There are also many elite endurance athletes that are not healthy people. Yes they have insanly low body fat but that is not always good believe me. I have worked and competed with many elite athletes (not in cycling but in track and field) and yes the endurance athletes are better at their event because their physique is helping them out. But the body that is a result of being at this level for a sustained length of time can be quite damaging to the body. Often when these athletes stop competing and still remain physically fit they are much healthier than they were when they had a BMI of 16 and were training themselves into the ground.
    Just my thoughts

    Sent from my HTC Desire HD A9191 using Tapatalk 2

    haha...you should see my twin brother who's a cat 2 road racer. he's 10-15lbs less than me, and can annihilate me on climbs and accelerating--also doesn't hurt that he puts in 20+ hours a week on the bike and does around 3x as many miles as me.

    neither of us "diet". we just ride (that, and he was always doing endurance sports. I spent 5 years doing weight lifting b/c finally admitting that being 'buff' wasn't my body type.

    power to weight ratio, like hogdog said, is the be all/end all factor.

    i'm really having trouble picturing some of you guys that say you are 'lean' but over 200lbs. Being 'lean' and over 200lbs means you're a hardcore body builder that's religious about diet and nutrition (i.e. that extra 25+lbs is from weight lifting).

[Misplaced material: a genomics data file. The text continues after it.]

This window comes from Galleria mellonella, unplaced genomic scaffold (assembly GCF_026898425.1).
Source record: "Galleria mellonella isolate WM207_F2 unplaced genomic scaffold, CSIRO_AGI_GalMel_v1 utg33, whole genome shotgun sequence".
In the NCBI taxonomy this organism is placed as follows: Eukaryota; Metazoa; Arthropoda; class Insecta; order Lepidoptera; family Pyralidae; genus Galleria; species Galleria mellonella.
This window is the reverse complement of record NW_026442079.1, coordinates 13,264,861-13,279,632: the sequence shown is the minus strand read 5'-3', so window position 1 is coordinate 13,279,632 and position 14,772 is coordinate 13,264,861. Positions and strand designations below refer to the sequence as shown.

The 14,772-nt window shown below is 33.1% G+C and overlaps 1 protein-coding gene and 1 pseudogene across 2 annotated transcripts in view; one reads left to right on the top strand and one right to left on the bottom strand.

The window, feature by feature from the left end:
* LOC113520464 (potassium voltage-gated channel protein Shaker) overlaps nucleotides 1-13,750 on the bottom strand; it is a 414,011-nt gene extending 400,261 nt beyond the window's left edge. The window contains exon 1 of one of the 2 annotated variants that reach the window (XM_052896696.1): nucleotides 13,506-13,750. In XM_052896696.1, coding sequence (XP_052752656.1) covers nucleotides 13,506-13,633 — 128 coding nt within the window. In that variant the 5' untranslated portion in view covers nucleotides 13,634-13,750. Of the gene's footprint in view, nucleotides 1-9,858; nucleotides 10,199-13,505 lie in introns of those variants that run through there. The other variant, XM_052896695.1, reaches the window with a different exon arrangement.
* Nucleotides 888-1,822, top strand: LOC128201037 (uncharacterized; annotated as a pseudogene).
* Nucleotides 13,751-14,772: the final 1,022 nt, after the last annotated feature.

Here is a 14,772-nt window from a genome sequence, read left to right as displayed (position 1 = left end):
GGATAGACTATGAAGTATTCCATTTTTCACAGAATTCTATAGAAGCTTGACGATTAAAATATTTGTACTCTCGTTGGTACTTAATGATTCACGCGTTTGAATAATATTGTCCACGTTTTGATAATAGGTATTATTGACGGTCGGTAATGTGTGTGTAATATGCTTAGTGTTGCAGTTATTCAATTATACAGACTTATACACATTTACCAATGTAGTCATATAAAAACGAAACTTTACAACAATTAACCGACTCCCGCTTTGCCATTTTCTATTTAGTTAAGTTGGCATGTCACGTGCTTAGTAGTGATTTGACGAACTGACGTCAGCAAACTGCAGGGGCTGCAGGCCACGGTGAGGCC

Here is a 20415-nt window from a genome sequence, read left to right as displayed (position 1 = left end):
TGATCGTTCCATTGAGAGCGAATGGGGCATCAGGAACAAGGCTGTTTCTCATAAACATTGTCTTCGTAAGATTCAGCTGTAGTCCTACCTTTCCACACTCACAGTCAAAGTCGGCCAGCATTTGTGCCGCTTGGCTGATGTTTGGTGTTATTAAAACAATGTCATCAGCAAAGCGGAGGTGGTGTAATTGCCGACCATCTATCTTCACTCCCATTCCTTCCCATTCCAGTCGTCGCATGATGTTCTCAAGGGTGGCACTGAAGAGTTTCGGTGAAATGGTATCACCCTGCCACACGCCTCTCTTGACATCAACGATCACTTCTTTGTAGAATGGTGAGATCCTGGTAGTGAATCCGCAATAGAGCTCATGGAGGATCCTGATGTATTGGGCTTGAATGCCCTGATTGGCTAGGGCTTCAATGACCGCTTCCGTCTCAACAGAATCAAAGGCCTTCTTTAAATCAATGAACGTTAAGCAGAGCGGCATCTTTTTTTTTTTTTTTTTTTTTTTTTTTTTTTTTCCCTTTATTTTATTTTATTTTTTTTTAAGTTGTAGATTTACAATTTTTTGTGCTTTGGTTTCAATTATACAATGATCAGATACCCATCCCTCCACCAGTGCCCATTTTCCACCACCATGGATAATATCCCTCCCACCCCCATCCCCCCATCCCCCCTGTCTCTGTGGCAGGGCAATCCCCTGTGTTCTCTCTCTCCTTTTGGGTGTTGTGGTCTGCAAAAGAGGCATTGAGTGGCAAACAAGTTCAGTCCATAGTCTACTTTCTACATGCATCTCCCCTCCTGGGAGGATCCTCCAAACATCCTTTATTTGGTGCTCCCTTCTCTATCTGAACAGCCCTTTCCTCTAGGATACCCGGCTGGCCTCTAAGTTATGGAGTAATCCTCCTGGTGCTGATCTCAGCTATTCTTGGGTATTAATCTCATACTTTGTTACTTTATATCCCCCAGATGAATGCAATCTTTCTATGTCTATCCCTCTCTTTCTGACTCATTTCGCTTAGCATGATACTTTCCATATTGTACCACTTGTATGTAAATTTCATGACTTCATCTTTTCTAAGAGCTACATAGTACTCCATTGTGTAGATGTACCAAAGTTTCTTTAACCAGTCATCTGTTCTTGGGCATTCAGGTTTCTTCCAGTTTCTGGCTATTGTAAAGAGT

if you are that weight b/c of your gym activities, I think you'll find riding to be infinitely more enjoyable when you're not carrying all of that nonfunctional strength and muscle mass up a hill.

    go do triceps and try climbing the next day. It suuuuuucks! EF what your wives/girlfriends want, and just ride. functional fitness trumps any of that sissy muscle head gym ******** any day of the week.


    I should add: I have HUGE respect for you 200lb + guys that are managing to pull themselves up the climbs, but if you've been riding for years and are still that weight, something needs to change.

  21. #21
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    Quote Originally Posted by Jamesm925 View Post
    believe it or not, it took me forever and resulted in a lot of internal debate to give up weight lifting altogether and stick to the bike.

    i just didn't want to "look like a skinny cyclist', and my gf fueld this motivation.

    I finally just stopped giving a damn and spent all of my time riding---b/c its way more fun than being a gym weenie with zero functional fitness.

    not sure if you spend time in the gym, but I would HIGHLY advise you to let it go and save your time for riding and having fun.